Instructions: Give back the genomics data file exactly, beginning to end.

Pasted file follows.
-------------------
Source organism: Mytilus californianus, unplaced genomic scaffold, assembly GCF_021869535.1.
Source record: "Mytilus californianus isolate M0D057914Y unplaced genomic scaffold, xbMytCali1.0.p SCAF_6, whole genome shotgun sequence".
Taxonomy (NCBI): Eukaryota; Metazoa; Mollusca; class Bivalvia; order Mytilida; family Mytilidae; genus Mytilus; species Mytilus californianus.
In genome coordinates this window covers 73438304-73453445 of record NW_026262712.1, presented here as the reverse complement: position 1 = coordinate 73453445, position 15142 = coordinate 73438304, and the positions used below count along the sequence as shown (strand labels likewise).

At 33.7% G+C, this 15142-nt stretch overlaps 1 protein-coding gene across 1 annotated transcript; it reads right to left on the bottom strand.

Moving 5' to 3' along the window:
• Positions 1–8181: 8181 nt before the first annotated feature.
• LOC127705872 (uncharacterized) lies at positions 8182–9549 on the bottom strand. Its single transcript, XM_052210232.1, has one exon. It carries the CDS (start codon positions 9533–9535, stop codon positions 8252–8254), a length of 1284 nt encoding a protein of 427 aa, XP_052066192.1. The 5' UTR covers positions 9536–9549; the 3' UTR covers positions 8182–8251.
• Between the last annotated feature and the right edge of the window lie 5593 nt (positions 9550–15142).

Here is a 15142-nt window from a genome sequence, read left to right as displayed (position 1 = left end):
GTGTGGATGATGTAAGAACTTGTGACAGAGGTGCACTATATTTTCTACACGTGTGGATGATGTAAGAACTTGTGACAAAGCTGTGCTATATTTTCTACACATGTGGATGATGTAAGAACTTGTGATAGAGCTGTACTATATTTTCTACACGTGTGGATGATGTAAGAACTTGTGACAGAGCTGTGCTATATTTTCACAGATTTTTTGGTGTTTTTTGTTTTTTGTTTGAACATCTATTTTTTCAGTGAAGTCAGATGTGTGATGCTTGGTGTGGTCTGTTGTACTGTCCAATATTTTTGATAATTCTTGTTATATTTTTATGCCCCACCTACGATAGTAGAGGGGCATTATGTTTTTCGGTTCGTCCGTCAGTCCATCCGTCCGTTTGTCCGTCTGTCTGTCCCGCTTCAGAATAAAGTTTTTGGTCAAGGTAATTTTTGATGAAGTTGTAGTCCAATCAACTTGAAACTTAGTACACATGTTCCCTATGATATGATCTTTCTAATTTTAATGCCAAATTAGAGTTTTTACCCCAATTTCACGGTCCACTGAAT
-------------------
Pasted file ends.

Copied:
Source organism: Mytilus californianus, unplaced genomic scaffold, assembly GCF_021869535.1.
Source record: "Mytilus californianus isolate M0D057914Y unplaced genomic scaffold, xbMytCali1.0.p SCAF_6, whole genome shotgun sequence".
Taxonomy (NCBI): Eukaryota; Metazoa; Mollusca; class Bivalvia; order Mytilida; family Mytilidae; genus Mytilus; species Mytilus californianus.
In genome coordinates this window covers 73438304-73453445 of record NW_026262712.1, presented here as the reverse complement: position 1 = coordinate 73453445, position 15142 = coordinate 73438304, and the positions used below count along the sequence as shown (strand labels likewise).

At 33.7% G+C, this 15142-nt stretch overlaps 1 protein-coding gene across 1 annotated transcript; it reads right to left on the bottom strand.

Moving 5' to 3' along the window:
• Positions 1–8181: 8181 nt before the first annotated feature.
• LOC127705872 (uncharacterized) lies at positions 8182–9549 on the bottom strand. Its single transcript, XM_052210232.1, has one exon. It carries the CDS (start codon positions 9533–9535, stop codon positions 8252–8254), a length of 1284 nt encoding a protein of 427 aa, XP_052066192.1. The 5' UTR covers positions 9536–9549; the 3' UTR covers positions 8182–8251.
• Between the last annotated feature and the right edge of the window lie 5593 nt (positions 9550–15142).

Here is a 15142-nt window from a genome sequence, read left to right as displayed (position 1 = left end):
GTGTGGATGATGTAAGAACTTGTGACAGAGGTGCACTATATTTTCTACACGTGTGGATGATGTAAGAACTTGTGACAAAGCTGTGCTATATTTTCTACACATGTGGATGATGTAAGAACTTGTGATAGAGCTGTACTATATTTTCTACACGTGTGGATGATGTAAGAACTTGTGACAGAGCTGTGCTATATTTTCACAGATTTTTTGGTGTTTTTTGTTTTTTGTTTGAACATCTATTTTTTCAGTGAAGTCAGATGTGTGATGCTTGGTGTGGTCTGTTGTACTGTCCAATATTTTTGATAATTCTTGTTATATTTTTATGCCCCACCTACGATAGTAGAGGGGCATTATGTTTTTCGGTTCGTCCGTCAGTCCATCCGTCCGTTTGTCCGTCTGTCTGTCCCGCTTCAGAATAAAGTTTTTGGTCAAGGTAATTTTTGATGAAGTTGTAGTCCAATCAACTTGAAACTTAGTACACATGTTCCCTATGATATGATCTTTCTAATTTTAATGCCAAATTAGAGTTTTTACCCCAATTTCACGGTCCACTGAAT